The Benefits if Your Start-Up Fails

If you have the opportunity to launch a new venture, I think it’s an easy choice for one reason: you’ll end up way ahead regardless of its fate.  (Note: by “have the opportunity” I mean a clear reason, purpose, or vision — not launching a start-up for the sake of it.  That’s rarely a good idea.)

Top four reasons I passionately believe this:

1) Incredible learning

Nothing is a better teacher than doing.  And nothing gives you both depth and breadth as leading a new venture.  In a given week (and likely a single day) you’ll work on long-term strategy, accounting, program design, vendor negotiations, fundraising, cost of printer cartridges, board development, website/social media, office space, presentations, networking, the cheapest way to take a business trip, and how to get more for free.

All of this will be an incredible reservoir of knowledge for future jobs.

2) You’ll have a great network

As a leader, you have a permission slip to talk to anyone (or to at least try).  In doing so, you’ll meet a ton of people in a range of places and professions.  And those people know more people in a bigger range of places and professions.  Whatever you do after you’re failed start-up, this network will be a huge asset and probably how you’ll land your next job.

3) Leadership experience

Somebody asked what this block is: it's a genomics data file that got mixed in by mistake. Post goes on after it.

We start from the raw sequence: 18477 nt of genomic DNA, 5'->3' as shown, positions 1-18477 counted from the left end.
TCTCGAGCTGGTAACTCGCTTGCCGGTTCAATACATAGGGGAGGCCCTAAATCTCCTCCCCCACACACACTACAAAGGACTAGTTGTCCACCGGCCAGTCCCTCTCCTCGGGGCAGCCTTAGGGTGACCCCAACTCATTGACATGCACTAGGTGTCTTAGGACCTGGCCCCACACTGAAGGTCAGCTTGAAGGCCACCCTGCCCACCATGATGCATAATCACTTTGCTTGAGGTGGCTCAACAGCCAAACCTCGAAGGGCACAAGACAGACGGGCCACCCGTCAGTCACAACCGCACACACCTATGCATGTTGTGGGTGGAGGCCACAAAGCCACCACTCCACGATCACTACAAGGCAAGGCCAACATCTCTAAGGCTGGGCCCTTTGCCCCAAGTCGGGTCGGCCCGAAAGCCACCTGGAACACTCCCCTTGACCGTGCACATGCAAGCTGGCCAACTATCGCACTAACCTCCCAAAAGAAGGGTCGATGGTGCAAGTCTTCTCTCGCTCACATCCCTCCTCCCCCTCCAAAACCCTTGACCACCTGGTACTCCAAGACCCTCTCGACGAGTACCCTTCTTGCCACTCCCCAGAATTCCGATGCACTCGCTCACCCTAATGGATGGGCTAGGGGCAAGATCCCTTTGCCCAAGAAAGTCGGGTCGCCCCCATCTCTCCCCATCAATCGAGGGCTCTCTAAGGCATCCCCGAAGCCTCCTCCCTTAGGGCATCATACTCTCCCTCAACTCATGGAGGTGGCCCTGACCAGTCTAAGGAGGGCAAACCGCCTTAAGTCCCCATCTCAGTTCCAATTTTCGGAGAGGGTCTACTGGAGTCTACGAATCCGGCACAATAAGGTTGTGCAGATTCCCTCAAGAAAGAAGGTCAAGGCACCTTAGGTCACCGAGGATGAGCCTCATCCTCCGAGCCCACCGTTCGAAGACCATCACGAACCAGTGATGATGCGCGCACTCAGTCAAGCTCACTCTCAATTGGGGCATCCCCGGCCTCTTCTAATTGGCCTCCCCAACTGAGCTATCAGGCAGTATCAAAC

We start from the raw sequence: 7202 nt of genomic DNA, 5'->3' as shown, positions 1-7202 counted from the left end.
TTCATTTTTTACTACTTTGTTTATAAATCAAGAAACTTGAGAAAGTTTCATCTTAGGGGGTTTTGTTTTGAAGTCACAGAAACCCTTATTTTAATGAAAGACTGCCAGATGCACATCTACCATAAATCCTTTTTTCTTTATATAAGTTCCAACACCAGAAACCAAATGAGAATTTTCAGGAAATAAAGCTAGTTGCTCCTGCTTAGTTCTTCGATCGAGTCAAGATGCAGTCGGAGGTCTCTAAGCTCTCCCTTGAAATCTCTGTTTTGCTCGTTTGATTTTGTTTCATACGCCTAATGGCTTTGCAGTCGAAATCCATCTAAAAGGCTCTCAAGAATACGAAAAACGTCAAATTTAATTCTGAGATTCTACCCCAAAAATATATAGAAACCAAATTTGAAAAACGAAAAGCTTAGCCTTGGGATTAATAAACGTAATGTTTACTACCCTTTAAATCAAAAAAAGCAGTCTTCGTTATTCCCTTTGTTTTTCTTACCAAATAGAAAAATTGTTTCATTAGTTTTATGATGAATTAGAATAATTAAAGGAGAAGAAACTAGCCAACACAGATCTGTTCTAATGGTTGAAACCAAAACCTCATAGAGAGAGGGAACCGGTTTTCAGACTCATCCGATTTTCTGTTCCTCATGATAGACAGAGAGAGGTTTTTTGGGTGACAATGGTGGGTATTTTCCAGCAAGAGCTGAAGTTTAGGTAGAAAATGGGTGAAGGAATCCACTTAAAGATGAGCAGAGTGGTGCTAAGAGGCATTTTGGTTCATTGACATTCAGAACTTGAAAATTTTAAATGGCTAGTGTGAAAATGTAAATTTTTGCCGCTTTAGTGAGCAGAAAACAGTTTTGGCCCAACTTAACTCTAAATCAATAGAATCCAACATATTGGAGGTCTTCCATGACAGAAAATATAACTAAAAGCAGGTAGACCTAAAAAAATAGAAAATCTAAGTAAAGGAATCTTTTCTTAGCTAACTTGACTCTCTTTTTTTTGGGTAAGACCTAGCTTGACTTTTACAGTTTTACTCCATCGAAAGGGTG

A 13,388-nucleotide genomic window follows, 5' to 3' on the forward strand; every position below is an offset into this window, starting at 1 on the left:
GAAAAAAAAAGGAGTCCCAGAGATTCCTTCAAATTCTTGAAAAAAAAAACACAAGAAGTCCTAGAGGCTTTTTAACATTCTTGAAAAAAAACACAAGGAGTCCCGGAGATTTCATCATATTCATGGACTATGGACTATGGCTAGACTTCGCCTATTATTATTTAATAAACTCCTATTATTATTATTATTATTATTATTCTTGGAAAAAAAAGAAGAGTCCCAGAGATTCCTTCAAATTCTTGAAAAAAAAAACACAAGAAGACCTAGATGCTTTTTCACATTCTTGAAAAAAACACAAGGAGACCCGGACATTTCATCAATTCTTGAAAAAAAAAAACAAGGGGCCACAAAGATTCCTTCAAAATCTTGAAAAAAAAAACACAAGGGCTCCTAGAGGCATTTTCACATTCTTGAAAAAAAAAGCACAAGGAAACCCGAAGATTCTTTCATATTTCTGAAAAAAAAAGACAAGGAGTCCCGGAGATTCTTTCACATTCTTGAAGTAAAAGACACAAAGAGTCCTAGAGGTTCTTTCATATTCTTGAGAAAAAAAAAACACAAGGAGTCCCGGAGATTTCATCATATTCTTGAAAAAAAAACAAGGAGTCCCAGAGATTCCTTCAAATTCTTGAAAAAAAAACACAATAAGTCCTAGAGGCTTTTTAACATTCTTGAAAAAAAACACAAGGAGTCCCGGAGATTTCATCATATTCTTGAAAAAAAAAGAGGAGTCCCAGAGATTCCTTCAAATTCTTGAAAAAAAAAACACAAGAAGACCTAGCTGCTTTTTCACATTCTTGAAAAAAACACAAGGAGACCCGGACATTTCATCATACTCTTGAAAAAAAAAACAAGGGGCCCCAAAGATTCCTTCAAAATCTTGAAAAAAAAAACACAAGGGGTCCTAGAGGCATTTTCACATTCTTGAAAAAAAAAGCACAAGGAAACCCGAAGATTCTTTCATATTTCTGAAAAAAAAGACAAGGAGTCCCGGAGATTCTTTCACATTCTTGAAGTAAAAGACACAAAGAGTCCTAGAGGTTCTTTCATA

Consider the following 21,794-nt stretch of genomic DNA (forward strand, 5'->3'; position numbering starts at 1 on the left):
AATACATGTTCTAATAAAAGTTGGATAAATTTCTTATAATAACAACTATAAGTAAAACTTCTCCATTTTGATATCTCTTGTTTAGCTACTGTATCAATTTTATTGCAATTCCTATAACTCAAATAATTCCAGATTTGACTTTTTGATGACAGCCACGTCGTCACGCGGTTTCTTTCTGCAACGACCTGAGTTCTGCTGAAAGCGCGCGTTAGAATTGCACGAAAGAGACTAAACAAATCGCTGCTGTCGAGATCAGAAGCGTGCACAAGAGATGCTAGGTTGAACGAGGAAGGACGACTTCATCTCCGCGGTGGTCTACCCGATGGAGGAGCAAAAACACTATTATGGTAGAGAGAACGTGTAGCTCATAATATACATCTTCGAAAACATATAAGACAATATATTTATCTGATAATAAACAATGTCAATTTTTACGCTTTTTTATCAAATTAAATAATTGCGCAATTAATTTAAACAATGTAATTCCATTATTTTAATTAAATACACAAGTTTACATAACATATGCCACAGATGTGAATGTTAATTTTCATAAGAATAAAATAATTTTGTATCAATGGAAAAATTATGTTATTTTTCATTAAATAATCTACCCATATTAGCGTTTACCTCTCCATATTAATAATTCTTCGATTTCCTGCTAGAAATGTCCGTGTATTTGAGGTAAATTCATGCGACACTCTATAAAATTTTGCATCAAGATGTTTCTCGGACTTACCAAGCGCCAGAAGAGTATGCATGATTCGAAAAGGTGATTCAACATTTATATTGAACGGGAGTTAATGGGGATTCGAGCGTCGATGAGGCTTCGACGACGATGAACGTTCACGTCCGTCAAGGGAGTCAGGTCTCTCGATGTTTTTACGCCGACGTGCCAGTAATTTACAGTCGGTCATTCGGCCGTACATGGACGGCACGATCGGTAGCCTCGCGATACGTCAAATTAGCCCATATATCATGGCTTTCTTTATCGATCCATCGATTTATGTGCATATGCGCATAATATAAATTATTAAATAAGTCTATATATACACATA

All jobs have some degree of leadership.  But at a young age, it’s unlikely any “regular position” compares to leading a new organization.  Future employers and colleges will recognize this and you should sell it.

4) More likely to get hired

It’s often said you learn more from failure than success.  If your start-up fails, wear that as a badge of courage during future interviews and don’t be sheepish about it.  Proactively bring it up in job interviews — it shows leadership, courage, humility, and a range of knowledge (see #1).

If these aren’t enough benefits to mitigate your concerns, remember this: jobs and school will always be there.  When choosing to launch a start-up, you’re not at a fork in the road — you’re at an escalator.  If you get on, you’re going to better places regardless if it breaks down before you want it to.

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